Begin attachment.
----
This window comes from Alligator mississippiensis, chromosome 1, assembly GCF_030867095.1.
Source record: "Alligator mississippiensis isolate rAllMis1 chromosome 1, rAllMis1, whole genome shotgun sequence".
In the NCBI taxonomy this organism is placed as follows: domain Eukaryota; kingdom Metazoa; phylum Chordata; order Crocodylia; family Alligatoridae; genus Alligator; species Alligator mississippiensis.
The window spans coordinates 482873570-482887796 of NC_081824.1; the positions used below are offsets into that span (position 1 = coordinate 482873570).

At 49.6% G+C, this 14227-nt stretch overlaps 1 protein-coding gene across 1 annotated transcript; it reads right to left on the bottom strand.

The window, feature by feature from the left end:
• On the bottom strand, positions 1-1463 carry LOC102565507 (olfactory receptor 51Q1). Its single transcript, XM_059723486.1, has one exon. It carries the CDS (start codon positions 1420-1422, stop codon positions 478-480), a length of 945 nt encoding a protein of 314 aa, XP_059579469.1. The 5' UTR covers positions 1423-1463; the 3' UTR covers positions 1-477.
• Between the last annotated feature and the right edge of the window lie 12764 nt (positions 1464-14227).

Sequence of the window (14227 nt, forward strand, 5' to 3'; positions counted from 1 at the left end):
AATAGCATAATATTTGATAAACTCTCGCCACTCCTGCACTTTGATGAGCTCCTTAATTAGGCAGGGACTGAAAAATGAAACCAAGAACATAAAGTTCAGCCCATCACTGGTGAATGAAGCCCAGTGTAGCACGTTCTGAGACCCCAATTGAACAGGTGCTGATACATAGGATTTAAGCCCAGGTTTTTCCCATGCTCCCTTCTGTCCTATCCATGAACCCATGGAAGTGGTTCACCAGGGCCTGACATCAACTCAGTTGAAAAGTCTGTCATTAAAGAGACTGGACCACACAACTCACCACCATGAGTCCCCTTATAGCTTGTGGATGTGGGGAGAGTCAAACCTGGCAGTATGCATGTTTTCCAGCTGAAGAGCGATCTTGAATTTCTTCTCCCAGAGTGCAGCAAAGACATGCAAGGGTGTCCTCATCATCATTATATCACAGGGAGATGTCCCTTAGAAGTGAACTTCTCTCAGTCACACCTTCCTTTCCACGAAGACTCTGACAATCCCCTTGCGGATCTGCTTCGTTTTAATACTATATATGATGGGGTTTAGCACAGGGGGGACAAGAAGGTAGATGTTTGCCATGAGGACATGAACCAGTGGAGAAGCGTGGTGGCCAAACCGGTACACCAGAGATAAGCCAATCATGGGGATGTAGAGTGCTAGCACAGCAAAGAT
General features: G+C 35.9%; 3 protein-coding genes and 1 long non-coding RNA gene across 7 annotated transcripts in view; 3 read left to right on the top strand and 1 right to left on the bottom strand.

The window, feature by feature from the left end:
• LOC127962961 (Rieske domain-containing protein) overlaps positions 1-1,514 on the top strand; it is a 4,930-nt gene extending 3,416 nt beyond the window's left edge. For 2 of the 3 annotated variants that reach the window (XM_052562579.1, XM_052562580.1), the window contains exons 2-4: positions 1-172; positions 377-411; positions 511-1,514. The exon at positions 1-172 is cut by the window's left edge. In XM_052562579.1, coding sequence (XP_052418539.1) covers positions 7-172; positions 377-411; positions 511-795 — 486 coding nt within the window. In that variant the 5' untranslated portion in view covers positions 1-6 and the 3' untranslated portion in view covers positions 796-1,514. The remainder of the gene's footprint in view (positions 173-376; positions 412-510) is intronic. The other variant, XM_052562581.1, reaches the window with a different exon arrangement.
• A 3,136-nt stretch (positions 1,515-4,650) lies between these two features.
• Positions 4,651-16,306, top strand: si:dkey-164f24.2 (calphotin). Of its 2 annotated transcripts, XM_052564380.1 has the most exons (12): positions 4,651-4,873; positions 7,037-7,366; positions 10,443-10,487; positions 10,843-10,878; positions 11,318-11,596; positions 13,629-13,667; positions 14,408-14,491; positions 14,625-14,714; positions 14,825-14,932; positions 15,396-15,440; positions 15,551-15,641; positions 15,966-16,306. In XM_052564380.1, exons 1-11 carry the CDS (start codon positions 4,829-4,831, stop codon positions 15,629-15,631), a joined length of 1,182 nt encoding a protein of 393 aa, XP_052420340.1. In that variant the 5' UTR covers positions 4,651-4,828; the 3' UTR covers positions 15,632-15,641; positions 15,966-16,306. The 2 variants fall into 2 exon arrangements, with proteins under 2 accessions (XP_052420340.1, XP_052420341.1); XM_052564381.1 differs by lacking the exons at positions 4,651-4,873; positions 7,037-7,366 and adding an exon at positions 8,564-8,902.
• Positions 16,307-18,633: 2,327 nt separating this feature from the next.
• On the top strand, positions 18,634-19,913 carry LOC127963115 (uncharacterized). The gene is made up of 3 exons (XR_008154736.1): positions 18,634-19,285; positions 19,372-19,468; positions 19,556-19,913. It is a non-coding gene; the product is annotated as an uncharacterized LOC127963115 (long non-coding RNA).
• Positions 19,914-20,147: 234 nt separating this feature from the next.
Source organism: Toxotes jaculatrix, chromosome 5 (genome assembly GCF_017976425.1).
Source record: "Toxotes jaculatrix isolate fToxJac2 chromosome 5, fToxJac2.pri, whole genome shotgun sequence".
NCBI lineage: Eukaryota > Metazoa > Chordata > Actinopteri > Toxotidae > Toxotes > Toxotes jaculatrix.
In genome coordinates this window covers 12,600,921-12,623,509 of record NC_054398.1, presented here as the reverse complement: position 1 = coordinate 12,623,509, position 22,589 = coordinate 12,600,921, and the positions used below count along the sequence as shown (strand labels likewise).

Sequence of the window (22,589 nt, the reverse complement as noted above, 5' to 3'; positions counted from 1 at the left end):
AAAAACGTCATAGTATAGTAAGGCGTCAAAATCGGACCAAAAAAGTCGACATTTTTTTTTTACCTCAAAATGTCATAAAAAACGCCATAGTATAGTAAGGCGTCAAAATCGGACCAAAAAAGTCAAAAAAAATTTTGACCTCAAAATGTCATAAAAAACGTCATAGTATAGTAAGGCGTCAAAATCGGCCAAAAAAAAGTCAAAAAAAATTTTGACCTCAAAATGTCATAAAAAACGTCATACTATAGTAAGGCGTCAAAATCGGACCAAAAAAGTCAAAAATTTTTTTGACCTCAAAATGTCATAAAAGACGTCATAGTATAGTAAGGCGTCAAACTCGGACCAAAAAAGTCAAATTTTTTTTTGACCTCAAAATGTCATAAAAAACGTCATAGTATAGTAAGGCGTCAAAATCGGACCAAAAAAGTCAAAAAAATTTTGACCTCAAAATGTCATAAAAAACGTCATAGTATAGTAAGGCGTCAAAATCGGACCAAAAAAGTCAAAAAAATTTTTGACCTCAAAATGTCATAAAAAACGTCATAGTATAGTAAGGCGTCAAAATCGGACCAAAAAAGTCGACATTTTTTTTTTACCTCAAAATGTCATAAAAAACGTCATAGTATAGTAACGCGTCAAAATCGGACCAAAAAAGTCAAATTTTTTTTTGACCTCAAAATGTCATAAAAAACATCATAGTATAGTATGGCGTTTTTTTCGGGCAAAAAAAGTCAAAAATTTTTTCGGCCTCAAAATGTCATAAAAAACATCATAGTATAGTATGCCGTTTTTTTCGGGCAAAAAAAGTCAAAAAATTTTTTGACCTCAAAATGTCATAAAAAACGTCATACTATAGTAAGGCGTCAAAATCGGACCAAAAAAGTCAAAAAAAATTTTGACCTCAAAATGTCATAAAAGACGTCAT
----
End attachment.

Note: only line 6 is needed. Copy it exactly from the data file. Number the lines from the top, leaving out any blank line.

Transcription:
The window, feature by feature from the left end: